Tesla stocks drop 6 percent after emotional Musk interview

Galtero Lara
Agosto 19, 2018

Last week, he revealed a push to take the company private in an unusual series of tweets that has reportedly prompted an SEC investigation.

"This past year has been the most hard and painful of my career", Musk told the Times, which cited people briefed on the matter as saying Tesla is working to recruit an executive to take some of the heat off of Musk.

He mentioned that he was at work during the entire 24 hours of his birthday this year.

Tesla's board is said to be concerned about Musk's erratic behaviour - prompting executives to launch a search for a number-two who can take pressure off him.

We reached out to Tesla for comment but had not heard back at time of writing. In the interview, Musk said he has been working 120 hours a week as Tesla tries to fix production problems with its much-anticipated Model 3, a vehicle that is intended for the mass market and is critical for the electric auto company's future.

Aug 2: Mr Musk tells Tesla's board he wants to go private at $420 a share.

He elaborated on Monday that he believed Saudi Arabia's PIF, a new shareholder in Tesla, could provide the necessary funding, although sources close to the sovereign wealth fund have played down that prospect.

You can get the idea of the plight of Elon Musk from his statement- "The worst is over from a Tesla operational standpoint". Referring to the short-sellers Musk stated: "They're not dumb guys, but they're not supersmart".

Musk, 47, said that he is suffering the effects of dealing with production deadlines for his Tesla auto and the fallout from a federal investigation.

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Musk has been known to taunt short-sellers, but he seems to be coming around to feeling a level of respect for their effectiveness. Venky Ganesan, investing partner at Menlo Ventures, said in an interview that the cost of capital - the rate of return required by an investor to persuade them to make a given investment - averages 17 percent to 18 percent for private companies compared with 6 percent to 7 percent for public companies. That was followed by accusations that Tesla was spying on other whistleblowers that have legal cases against the company.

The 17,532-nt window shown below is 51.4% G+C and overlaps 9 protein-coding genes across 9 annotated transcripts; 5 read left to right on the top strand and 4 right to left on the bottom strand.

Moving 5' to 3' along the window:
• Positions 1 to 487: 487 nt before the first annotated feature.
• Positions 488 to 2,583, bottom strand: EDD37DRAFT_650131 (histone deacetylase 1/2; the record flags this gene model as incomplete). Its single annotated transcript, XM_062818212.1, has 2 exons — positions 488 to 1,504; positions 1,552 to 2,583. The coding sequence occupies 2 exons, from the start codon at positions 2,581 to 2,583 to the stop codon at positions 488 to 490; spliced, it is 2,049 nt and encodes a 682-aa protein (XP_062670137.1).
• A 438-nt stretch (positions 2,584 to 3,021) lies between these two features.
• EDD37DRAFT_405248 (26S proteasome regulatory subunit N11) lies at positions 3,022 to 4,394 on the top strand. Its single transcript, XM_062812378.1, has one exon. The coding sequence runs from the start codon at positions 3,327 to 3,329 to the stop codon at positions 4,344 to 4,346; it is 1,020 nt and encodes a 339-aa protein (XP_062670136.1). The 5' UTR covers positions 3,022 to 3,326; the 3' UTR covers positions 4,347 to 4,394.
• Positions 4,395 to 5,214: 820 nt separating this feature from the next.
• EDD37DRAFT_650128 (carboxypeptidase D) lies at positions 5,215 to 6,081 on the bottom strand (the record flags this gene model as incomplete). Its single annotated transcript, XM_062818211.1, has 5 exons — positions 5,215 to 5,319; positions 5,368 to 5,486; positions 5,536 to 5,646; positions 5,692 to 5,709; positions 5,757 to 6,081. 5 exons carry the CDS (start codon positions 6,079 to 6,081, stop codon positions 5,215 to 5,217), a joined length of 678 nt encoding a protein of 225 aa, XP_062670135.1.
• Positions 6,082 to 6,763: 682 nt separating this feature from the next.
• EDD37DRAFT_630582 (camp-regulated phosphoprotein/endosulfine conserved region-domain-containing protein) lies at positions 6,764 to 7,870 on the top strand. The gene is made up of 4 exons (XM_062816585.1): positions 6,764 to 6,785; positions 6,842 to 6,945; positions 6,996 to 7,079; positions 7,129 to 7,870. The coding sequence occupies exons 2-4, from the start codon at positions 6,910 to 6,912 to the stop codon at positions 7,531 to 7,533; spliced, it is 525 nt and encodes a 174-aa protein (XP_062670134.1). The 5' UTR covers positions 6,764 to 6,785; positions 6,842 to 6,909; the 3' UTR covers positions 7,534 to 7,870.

Meanwhile, Tesla has come under even more scrutiny after an employee fired from Tesla's Nevada battery factory filed a whistleblower complaint with the US Securities and Exchange Commission, accusing the company of spying on employees and failing to act after learning that a Mexican cartel may be dealing drugs inside the plant, his attorney said on Thursday.

Some of Musk's stress comes from critical short-sellers who are betting against the company's success.

But Erik Gordon, a University of MI business and law professor, said Tesla's board has a fiduciary duty to shareholders to take action. "There's a reason for the word 'stoned.' You just sit there like a stone on weed", he added. Musk stated that he wanted to offer a roughly 20 percent premium over what the stock was trading at, which would have been roughly $419, so he rounded to $420.

"As a result, it was clear to me that the right thing to do was announce my intentions publicly".

Although Musk apologized after both outbursts, they raised questions about his frame of mind.

It looked like business was going to get more normal until the restless entrepreneur blew it all up. "Why would I?" he said, when journalists asked if he rued tweeting his intentions.

His real issue is having a weird way of setting his priorities. He randomly says he's going to save kids trapped in a cave when no one needed his help. In November of a year ago he said Tesla is "going out of business".

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